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What Motivates Donors to Give?

Shutterstock_583541458In the summer of 2014, dumping a bucket of ice water on your head while being filmed was all the rage. My Facebook newsfeed was filled with videos of friends voluntarily drenching themselves for all to see. This activity was sparked by the ALS Association’s Ice Bucket Challenge, a brilliant fundraising effort designed to increase awareness and support research on amyotrophic lateral sclerosis (also known as Lou Gehrig’s Disease). In one month, the ALS Association raised more than $100 million. How could other not-for-profits recreate this success to benefit their organizations? While I don’t have the answers, I would recommend that you consider why donors give as a starting point.

Donor motivations have been researched, but results are not as straightforward as they may sound. What donors say is not always consistent with what donors do. So, what looks good on paper, is not always going to translate into success.

We know that some people give to support the fundraising efforts of a family member, friend or neighbor. Others like to create a philanthropic image for themselves or their company. Still others feel guilty saying no to someone expressing a need. These reasons for giving often are understated and under-reported. So, while this article presents helpful statistics on primary donor motivations, keep in mind that unspoken factors may come into play.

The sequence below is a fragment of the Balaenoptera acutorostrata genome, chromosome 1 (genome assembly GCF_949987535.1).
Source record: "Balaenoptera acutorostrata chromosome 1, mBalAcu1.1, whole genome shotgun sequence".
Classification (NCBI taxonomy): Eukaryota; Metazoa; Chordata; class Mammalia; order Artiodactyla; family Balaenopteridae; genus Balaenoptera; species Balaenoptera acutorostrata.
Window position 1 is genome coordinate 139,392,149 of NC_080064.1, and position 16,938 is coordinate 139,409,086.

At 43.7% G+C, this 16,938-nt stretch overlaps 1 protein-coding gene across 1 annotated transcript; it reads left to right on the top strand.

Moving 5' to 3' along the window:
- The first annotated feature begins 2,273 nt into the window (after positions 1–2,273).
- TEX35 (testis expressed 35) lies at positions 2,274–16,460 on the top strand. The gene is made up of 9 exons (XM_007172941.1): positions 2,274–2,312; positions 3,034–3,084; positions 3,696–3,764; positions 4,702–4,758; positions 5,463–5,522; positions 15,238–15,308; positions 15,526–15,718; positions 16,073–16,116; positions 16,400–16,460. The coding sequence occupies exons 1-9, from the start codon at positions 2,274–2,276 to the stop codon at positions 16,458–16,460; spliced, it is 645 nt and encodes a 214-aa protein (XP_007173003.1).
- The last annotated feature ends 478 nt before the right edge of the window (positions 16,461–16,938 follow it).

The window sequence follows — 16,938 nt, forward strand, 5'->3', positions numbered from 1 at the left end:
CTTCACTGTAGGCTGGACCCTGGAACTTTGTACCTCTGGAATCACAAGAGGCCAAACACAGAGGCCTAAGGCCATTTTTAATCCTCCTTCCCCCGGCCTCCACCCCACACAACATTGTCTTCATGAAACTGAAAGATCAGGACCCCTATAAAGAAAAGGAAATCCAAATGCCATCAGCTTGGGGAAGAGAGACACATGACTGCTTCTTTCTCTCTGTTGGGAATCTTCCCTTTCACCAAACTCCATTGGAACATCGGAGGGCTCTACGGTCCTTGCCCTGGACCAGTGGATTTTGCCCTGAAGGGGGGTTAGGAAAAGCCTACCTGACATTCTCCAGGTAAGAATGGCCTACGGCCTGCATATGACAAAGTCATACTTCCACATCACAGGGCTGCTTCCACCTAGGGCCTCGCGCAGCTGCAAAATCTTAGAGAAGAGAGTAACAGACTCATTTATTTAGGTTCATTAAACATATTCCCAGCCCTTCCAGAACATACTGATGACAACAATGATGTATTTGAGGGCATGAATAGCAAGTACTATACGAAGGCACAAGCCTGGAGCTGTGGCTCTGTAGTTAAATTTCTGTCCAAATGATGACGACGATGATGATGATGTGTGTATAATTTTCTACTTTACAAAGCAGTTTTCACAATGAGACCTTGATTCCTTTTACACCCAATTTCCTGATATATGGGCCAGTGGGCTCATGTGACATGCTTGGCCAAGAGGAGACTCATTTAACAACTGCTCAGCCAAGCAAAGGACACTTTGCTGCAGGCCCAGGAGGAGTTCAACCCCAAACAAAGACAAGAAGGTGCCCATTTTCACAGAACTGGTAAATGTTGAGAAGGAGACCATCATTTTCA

Key Factors Driving Donations

The 2016 U.S.® Trust Study of High Net Worth Philanthropy, conducted in partnership with the Indiana University Lilly Family School of Philanthropy, looked at factors driving charitable giving among wealthy households. This biennial study found that donors’ primary stated motivations for giving were as follows:

  • Believing in the mission of the organization (54%)
  • Believing that their gift can make a difference (44%)
  • Experiencing personal satisfaction, enjoyment or fulfillment (39%)
  • Supporting the same causes annually (36%)
  • Giving back to the community (27%)
  • Adhering to religious beliefs (23%)

Matching contributions are also a motivating factor, but the amount of the match is not as significant. According to a study by Dr. John A. List of the University of Chicago and Dr. Dean Karlan of Yale University, offering a matching contribution increased giving by 20%, but doubling or even tripling the match had virtually no additional impact on increased giving.

It Pays Not to Be Pushy

Drs. James Andreoni and Marta Serra-Garcia published a study in 2013 related to their research on soliciting pledges for contributions. They designed a test to solicit contributions using three different approaches:

  1. Request an immediate contribution
  2. Request a pledge now and contribution later
  3. Request a nonbinding pledge, which, if successful, would be followed by an immediate "thank you" email and a second “thank you” email one week before the pledge fulfillment request